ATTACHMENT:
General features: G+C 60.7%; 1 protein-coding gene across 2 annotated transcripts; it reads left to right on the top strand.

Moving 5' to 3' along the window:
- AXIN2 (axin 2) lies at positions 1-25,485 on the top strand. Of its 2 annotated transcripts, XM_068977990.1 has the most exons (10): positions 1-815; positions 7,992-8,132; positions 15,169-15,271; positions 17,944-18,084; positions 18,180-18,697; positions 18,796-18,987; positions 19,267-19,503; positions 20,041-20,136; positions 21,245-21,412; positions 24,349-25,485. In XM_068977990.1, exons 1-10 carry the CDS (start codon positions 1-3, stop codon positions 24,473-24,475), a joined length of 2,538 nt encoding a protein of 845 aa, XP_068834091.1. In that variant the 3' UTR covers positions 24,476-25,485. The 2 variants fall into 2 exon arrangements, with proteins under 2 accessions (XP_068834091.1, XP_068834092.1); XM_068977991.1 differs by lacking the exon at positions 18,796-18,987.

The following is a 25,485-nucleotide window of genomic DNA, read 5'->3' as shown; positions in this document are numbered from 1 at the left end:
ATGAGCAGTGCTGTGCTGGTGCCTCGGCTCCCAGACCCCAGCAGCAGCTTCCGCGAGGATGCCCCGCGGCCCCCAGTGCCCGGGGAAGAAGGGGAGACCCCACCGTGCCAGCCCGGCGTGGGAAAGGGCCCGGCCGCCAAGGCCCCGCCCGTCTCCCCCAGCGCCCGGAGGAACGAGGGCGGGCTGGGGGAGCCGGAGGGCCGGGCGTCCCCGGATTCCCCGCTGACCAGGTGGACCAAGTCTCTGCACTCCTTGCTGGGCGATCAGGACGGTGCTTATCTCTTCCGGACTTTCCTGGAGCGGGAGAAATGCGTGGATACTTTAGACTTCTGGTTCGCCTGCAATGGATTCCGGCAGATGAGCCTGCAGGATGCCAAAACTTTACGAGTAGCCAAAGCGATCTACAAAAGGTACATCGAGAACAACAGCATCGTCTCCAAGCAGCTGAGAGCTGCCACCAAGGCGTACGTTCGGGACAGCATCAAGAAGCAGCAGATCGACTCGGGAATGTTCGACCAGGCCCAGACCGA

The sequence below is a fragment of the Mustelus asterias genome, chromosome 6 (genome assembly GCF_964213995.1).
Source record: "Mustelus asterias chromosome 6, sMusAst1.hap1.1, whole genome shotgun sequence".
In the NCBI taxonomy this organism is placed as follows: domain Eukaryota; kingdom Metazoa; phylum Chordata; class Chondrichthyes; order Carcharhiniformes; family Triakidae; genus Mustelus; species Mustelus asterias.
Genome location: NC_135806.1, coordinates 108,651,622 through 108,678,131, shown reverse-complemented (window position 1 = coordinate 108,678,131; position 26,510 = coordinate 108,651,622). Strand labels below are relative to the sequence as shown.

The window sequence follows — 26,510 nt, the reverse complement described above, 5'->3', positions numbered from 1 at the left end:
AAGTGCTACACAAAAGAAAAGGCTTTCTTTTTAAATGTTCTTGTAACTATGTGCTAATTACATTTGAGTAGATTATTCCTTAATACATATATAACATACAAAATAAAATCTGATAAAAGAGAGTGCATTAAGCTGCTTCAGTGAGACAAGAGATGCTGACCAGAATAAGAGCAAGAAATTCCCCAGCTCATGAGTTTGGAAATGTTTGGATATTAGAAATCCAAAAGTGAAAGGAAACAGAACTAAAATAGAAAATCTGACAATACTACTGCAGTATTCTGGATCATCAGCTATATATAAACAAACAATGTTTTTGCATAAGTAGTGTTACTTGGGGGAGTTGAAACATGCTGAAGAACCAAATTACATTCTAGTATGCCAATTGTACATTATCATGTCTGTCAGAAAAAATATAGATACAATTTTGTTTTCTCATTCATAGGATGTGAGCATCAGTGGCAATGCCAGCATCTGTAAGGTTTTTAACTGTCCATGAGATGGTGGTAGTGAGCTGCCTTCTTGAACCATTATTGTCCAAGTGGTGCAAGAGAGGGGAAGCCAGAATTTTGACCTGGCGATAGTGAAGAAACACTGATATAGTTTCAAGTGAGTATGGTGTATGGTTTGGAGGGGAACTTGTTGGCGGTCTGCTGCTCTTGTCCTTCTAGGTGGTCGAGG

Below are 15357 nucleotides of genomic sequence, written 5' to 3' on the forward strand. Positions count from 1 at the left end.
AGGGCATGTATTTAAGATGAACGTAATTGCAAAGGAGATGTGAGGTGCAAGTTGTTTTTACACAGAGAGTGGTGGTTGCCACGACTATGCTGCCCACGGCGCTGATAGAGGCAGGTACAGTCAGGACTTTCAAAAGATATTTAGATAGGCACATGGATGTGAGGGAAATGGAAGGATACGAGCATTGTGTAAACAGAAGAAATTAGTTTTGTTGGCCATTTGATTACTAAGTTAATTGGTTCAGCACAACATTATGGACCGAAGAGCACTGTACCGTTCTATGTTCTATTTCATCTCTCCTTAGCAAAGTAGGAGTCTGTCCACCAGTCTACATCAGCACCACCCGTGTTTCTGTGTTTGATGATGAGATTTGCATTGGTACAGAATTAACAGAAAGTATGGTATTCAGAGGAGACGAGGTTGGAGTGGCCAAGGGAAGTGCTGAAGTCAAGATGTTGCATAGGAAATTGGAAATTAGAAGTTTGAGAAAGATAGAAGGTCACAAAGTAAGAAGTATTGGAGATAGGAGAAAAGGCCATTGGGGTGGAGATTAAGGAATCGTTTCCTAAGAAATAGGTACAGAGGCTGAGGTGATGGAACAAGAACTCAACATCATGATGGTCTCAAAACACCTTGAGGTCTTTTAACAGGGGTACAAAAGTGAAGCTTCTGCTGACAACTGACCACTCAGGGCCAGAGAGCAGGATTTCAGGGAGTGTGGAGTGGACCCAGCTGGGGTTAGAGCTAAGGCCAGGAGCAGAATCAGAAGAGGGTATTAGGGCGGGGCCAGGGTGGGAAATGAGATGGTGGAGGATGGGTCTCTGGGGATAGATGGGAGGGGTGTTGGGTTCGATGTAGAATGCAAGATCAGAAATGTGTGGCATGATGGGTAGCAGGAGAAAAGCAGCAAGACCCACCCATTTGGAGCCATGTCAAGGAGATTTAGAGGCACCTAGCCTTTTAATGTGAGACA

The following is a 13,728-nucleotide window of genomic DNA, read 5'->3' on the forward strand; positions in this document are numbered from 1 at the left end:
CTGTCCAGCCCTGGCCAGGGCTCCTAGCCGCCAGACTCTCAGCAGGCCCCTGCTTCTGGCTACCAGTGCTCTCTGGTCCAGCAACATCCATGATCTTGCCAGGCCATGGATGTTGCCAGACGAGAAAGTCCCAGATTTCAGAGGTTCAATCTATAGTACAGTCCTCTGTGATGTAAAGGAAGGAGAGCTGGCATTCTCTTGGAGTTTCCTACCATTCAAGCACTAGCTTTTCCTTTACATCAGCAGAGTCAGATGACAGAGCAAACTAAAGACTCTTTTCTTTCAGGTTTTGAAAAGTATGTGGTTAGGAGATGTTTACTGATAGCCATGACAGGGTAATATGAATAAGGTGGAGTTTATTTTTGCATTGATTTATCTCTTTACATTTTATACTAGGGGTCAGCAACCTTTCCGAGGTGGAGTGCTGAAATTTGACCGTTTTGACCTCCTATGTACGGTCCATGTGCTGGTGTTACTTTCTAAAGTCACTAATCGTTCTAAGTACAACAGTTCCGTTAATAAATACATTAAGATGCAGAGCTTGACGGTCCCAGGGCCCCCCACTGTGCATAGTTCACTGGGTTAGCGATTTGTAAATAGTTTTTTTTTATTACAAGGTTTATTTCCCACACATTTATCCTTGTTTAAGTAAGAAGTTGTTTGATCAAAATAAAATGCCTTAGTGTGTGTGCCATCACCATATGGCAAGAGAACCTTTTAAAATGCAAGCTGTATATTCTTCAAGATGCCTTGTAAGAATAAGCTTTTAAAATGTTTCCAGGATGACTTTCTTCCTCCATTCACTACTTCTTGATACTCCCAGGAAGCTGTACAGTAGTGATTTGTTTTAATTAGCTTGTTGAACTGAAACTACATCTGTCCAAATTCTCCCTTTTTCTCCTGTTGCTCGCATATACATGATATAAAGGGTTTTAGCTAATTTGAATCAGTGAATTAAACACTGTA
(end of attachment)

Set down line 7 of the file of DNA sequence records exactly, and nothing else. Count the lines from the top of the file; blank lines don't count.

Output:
Source record: "Mustelus asterias chromosome 6, sMusAst1.hap1.1, whole genome shotgun sequence".